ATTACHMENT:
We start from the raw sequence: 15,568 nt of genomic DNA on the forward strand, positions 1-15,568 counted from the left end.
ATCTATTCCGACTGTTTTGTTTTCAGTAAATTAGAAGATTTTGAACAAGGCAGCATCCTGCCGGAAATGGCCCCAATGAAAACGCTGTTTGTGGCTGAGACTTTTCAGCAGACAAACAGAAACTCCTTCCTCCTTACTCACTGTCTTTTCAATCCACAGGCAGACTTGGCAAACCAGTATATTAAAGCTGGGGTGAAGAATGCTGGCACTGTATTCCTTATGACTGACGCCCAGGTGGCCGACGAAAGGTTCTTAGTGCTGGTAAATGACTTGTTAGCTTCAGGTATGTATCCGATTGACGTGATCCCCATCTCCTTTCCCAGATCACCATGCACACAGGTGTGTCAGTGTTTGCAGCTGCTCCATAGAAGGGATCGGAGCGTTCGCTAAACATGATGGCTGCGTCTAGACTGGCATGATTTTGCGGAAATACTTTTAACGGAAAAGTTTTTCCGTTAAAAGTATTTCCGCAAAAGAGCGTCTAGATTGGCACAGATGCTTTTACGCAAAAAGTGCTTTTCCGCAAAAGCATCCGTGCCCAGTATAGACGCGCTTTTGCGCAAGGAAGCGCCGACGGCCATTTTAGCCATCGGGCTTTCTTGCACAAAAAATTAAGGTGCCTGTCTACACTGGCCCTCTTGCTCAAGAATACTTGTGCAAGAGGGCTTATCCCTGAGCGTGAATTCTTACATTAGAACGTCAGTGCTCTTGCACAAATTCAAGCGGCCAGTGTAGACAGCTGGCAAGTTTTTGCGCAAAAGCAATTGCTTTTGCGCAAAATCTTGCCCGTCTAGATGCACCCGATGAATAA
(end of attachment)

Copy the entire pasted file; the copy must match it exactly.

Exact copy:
We start from the raw sequence: 15,568 nt of genomic DNA on the forward strand, positions 1-15,568 counted from the left end.
ATCTATTCCGACTGTTTTGTTTTCAGTAAATTAGAAGATTTTGAACAAGGCAGCATCCTGCCGGAAATGGCCCCAATGAAAACGCTGTTTGTGGCTGAGACTTTTCAGCAGACAAACAGAAACTCCTTCCTCCTTACTCACTGTCTTTTCAATCCACAGGCAGACTTGGCAAACCAGTATATTAAAGCTGGGGTGAAGAATGCTGGCACTGTATTCCTTATGACTGACGCCCAGGTGGCCGACGAAAGGTTCTTAGTGCTGGTAAATGACTTGTTAGCTTCAGGTATGTATCCGATTGACGTGATCCCCATCTCCTTTCCCAGATCACCATGCACACAGGTGTGTCAGTGTTTGCAGCTGCTCCATAGAAGGGATCGGAGCGTTCGCTAAACATGATGGCTGCGTCTAGACTGGCATGATTTTGCGGAAATACTTTTAACGGAAAAGTTTTTCCGTTAAAAGTATTTCCGCAAAAGAGCGTCTAGATTGGCACAGATGCTTTTACGCAAAAAGTGCTTTTCCGCAAAAGCATCCGTGCCCAGTATAGACGCGCTTTTGCGCAAGGAAGCGCCGACGGCCATTTTAGCCATCGGGCTTTCTTGCACAAAAAATTAAGGTGCCTGTCTACACTGGCCCTCTTGCTCAAGAATACTTGTGCAAGAGGGCTTATCCCTGAGCGTGAATTCTTACATTAGAACGTCAGTGCTCTTGCACAAATTCAAGCGGCCAGTGTAGACAGCTGGCAAGTTTTTGCGCAAAAGCAATTGCTTTTGCGCAAAATCTTGCCCGTCTAGATGCACCCGATGAATAA